Hartford argues this clause excludes recovery for damages to the steel casings being jacked by Crider. The casings were allegedly damaged because Crider *171 failed properly to counteract the downward pressure of Route 20 upon them.

Several Illinois cases have considered the exact type of exclusion in question. Bituminous Cas. Corp. v. Chicago & R. I. R. R. Co., supra; Leiter Elec. Co. v. Bituminous Cas. Corp., 99 Ill.App.2d 386, 241 N.E.2d 325 (3d Dist. 1968); Maryland Cas. Co. v. Holmesgaard, 10 Ill.App.2d 1, 133 N.E.2d 910 (2d Dist. 1956). These cases look to the nature of the possessory control exercised by the insured. If the control is a limited possession or temporary access, the exclusion does not apply, but if the possession is, for example, a bailment, then the exclusion does apply. Santucci entrusted Crider with the steel casings used in the jacking. He used the casings for several weeks until he was dismissed. Damage to this possession is sufficient to invoke exclusion (i) (3). Therefore the damage to the casings is excluded.

Although damage to the casings is excluded, damage to other property is not excluded since Crider had care, custody, and control of only the casings. See Geddes S. Smith, Inc. v. St. Paul Mercury Indem. Co., 63 Cal. 2d 602, 47 Cal. Rptr. 564, 407 P.2d 868 (1965); Liberty Building Co. v. Royal Indemnity Co., 177 Cal. App. 2d 583, 2 Cal. Rptr. 329 (1960); Hartford Accident & Indem. Co. v. Olson Bros., Inc., 187 Neb. 179, 188 N.W.2d 699 (1971).

Hartford also argues the damage to the casings is not covered because of exclusion I.(1) providing that the policy does not apply

(1) to property damage to work performed by or on behalf of the named insured arising out of the work or any portion thereof, or out of materials, parts or equipment furnished in connection therewith.

In the instant case there was property damage to the work performed by Crider. Specifically the casings were damaged. The exclusion is applicable to this damage. For the reason stated under the discussion of exclusion (i), exclusion (1) does not exclude any other damages.

The next contention made by Santucci and Crider is that the underground property hazard coverage purchased by Crider, covers all the damage occasioned by the alleged breach. The applicable section reads as follows:

"[U]nderground property damage hazard" includes underground property damage as defined herein and property damage to any other property at any time resulting therefrom. "Underground property damage" means property damage to wires, conduits, pipes, mains, sewers, tanks, tunnels, any similar property, and any apparatus in connection therewith, beneath the surface of the ground or water, caused by and occurring during the use of mechanical equipment for the purpose of grading land, paving, excavating, drilling, borrowing, filling, backfilling or pile driving. . . .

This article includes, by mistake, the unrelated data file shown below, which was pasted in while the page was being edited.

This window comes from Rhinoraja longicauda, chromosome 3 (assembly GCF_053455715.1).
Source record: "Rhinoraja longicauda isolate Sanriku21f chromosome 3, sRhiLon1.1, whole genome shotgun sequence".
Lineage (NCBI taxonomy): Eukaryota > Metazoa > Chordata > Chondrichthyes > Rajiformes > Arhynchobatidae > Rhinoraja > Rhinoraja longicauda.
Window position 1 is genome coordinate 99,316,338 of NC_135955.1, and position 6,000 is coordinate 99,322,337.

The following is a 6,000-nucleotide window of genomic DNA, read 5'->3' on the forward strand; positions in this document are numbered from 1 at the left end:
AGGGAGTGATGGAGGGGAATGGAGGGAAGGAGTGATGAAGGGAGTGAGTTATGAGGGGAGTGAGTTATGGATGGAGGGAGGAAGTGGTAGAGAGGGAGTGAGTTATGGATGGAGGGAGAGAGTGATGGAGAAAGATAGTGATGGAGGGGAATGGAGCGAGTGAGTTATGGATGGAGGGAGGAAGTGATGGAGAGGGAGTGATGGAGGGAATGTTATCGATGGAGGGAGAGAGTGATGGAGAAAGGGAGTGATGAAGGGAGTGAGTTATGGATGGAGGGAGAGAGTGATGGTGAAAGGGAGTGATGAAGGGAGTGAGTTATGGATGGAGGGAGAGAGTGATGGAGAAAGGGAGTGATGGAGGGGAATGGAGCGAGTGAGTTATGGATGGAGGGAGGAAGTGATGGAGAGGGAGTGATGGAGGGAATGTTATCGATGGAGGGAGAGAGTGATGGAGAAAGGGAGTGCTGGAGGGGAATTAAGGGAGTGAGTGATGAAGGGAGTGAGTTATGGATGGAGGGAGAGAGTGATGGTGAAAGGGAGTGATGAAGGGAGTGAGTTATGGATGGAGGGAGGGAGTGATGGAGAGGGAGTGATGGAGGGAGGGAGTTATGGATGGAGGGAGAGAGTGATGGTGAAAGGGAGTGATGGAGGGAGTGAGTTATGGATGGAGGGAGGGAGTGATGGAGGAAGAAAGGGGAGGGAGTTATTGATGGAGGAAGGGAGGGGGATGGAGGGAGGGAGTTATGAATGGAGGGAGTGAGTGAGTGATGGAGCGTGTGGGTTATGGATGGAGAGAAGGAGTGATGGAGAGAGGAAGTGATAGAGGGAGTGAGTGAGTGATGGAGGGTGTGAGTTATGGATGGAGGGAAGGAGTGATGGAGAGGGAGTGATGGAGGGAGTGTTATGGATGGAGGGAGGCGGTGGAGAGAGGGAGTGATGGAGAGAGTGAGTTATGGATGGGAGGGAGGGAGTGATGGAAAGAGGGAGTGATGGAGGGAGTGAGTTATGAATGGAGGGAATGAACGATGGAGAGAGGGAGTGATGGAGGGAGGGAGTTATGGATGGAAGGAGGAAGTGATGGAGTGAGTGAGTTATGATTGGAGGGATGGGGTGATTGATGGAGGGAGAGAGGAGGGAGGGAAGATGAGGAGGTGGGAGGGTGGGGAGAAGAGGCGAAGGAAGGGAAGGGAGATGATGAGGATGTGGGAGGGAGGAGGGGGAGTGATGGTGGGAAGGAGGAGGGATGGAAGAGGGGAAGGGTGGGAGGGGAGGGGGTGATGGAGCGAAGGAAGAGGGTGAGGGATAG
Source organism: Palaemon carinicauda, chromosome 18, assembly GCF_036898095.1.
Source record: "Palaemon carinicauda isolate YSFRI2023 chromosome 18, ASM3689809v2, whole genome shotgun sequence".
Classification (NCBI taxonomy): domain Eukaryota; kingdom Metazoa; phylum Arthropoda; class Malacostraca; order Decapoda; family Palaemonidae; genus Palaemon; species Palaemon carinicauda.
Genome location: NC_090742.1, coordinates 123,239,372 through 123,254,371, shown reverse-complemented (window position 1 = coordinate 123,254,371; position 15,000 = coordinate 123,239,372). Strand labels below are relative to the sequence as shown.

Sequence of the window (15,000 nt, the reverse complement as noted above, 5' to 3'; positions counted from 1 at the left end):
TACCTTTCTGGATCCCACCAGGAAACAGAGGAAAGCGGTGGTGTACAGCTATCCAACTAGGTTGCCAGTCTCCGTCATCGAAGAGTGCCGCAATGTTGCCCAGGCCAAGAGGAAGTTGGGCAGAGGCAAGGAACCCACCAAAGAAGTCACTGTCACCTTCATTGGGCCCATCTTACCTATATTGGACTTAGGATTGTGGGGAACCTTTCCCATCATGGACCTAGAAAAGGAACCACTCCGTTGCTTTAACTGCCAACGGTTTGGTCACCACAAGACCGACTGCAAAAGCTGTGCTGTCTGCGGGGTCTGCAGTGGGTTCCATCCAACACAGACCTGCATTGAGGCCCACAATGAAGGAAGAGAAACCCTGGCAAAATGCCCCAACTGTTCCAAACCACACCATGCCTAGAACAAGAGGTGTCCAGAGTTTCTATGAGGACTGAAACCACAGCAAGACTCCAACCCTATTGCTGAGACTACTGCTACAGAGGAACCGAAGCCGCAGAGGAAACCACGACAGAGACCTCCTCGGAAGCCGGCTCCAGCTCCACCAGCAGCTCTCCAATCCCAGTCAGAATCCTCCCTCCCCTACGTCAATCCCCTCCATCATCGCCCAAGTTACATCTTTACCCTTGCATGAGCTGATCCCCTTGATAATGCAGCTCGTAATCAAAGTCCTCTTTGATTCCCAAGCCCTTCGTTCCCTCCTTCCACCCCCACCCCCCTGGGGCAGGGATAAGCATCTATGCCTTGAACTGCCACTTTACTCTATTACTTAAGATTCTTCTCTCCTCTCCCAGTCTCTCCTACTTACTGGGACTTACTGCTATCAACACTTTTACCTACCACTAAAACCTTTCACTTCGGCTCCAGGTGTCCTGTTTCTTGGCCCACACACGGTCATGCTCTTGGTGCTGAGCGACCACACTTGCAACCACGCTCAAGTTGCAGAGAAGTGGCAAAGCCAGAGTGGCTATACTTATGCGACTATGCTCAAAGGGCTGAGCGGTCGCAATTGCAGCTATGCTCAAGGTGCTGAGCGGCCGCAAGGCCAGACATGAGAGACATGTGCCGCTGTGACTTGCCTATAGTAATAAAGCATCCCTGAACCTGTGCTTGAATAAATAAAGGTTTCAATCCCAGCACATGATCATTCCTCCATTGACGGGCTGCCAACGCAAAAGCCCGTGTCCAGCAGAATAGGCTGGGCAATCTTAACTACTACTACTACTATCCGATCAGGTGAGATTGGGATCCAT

Hartford correctly argues that the damage to the casings is not covered under the above provision because that damage is excluded under (i) and (1). Furthermore, the other alleged damage is to Route 20, which is not below the surface of the ground and therefore is not covered. Crider and Santucci also argue the right of way was damaged, but the language of the provision, applying the rule of ejusdem generis would not cover a right of way.

The final argument is raised by Hartford. It argues that Santucci cannot recover lost profits under the policy. Hartford Accident & Indem. Co. v. Case Foundation Co., 10 Ill.App.3d 115, 294 N.E.2d 7 (1st Dist. 1973). Santucci argues that the ad damnum covers only the cost of completing the project and includes no profit.[14] Hartford responds that since Santucci had to complete the project by a more expensive method open cutting this added expense represents lost profits.

*172 The policy provides that "[T]he Company will pay on behalf of the insured all sums which the insured shall become legally obligated to pay as damages because of property damage." Property damage is defined as "injury to or destruction of tangible property."[15] Santucci's amended state complaint alleges negligence and breach of contract by Crider. As a result of Crider's conduct, there was damage to tangible property, specifically the casings, Route 20, the right of way and other materials used on the project. Santucci alleges property damage to tangible property and under the policy Hartford is obligated to pay those damages if Crider is found liable.

Hartford places great reliance on Case to support its position. In that decision the court stated that "because of breaches and negligence by Case, Skidmore and Tishman, there were delays in the construction of the . . . Hancock Center causing . . . [lost] financing commitments and anticipated profits. A different case would have been stated had . . . [there been an] alleged injury to or destruction of property by Case, Skidmore and Tishman which produced the claimed damages."[16] Santucci is not alleging delay and damages as a result thereof. It is claiming physical, tangible property damage as previously noted. Moreover, there are strong indications in Case that if there had been allegations of damage to tangible property, consequential damages might be recoverable for "intangibles." As one commentator noted: